Mosquitoes also influence the migratory path of Caribou in the Arctic by swarming. One article states that mosquitoes consume up to 300 milliliters of blood a day from each caribou in the herd. Gross. If Caribou did not have to avoid the swarms (apparently by traveling towards the wind), they may change the general ecosystem of the Arctic by attracting different predators, and trampling and eating plants along the altered routes.
In addition, mosquito larvae contribute to the pools of water in which they develop by feeding on “decaying leaves, organic detritus and microorganisms,” and filtering the water. This is more important in water pools in small pitcher plants, that are around 25-100 milliliters. Apparently, these pools are only filled with mosquitoes, midges, and other microorganisms such as bacteria, rotifiers and protozoa (I have no idea what the latter 2 are, and I’m ok with that). Other insects drown in the water, the evil midges eat the carcasses, and the mosquito larvae feed on the waste products. In this microcosmic horror film, absence of mosquitoes might impair plant growth.
Some scientists argue that these are not significant impacts based on the availability of other options. These scientists do not group mosquitoes and no see ums together, so the midge and other insects are viable alternative sources of food, filtration and swarming. In my opinion, that doesn’t solve my complaint because even a smidge of midge is too much. However, in a mighty strong counterargument, a scientist pointed out that the biting midges pollinate tropical crops such as cacao. Realizing that eliminating a nuisance may threaten access to chocolate puts me in a blind panic. And now I want a cookie.
There is no doubt that nations, companies, and individuals endeavor to control the population of or even eradicate mosquitoes. As a child, I remember playing outside sometimes as the bug truck sprayed the neighborhood. DDT is widely known to be harmful to human and bald eagle health, but it apparently eliminated malaria from the U.S. in the early 1950s. Use of the chemical was banned in 1972, and there has not been a significant resurgence of the disease. But the species of mosquitoes that were responsible for malaria transmission prior to 1950 are still prevalent in the U.S. today. Also, malaria is only 1 example of a mosquito-born illness. As of January 17, 2017, 2,038 human cases of West Nile Virus had been reported to the CDC in the U.S., and 56% of those cases were classified as neuro-invasive. An article stated, “while humans inadvertently drive beneficial species, from tuna to corals, to the edge of extinction, their best efforts can’t seriously threaten an insect with few redeeming features.” Burn!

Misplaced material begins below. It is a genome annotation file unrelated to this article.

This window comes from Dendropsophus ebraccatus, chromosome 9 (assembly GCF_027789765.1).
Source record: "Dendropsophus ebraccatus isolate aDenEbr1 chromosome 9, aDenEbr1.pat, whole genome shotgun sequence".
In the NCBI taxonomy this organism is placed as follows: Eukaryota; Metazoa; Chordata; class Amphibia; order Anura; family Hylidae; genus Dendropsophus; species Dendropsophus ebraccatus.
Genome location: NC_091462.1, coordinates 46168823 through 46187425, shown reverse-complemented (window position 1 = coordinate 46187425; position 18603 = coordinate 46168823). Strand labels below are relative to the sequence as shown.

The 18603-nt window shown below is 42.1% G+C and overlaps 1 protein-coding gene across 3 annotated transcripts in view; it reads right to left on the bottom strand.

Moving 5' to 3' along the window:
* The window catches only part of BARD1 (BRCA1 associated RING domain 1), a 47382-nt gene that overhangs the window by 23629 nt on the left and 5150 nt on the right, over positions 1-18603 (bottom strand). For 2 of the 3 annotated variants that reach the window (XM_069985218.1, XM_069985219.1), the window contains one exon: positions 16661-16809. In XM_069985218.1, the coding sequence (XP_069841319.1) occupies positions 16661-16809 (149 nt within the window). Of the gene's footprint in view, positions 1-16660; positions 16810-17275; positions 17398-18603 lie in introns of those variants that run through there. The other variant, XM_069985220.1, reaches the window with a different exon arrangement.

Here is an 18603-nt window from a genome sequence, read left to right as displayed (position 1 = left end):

Even if we theorize that removal of all mosquitoes from the world is possible without irreparable damage, I’m drawn back to my sand dollar and the appearance of the tree of life in its disintegrating endoskeleton. There is a slippery slope in the elimination of any species that is, to a large degree, impossible to quantify or qualify until it is too late. Then there is the issue of the manner of removal. I have no idea what our neighborhood bug truck sprayed into the air, but I’m comforted that it was less toxic than DDT even if the necessary implication was that it was also a less effective insecticide.
Do I feel immense satisfaction anytime I kill a mosquito? Yes. It is almost an irrational glee. But upon reflection, do I want to risk unforeseeable consequences by eliminating them from all ecosystems? No. Instead, I’m going to do internet searches for natural mosquito repellent and itch relief.
– Your huckleberry
P.S. – I relied on several websites as sources about mosquitoes, including Nature, international weekly journal of science (see, in particular, http://www.nature.com/news/2010/100721/full/466432a.html), and the Centers for Disease Control and Prevention. Any errors, omissions, and opinions are mine. Also, these articles looked helpful for natural mosquito repellent and treatment of bites: http://www.healthline.com/health/kinds-of-natural-mosquito-repellant#natural-mosquito-repellents1 and http://www.consumerreports.org/insect-repellent/do-natural-insect-repellents-work/.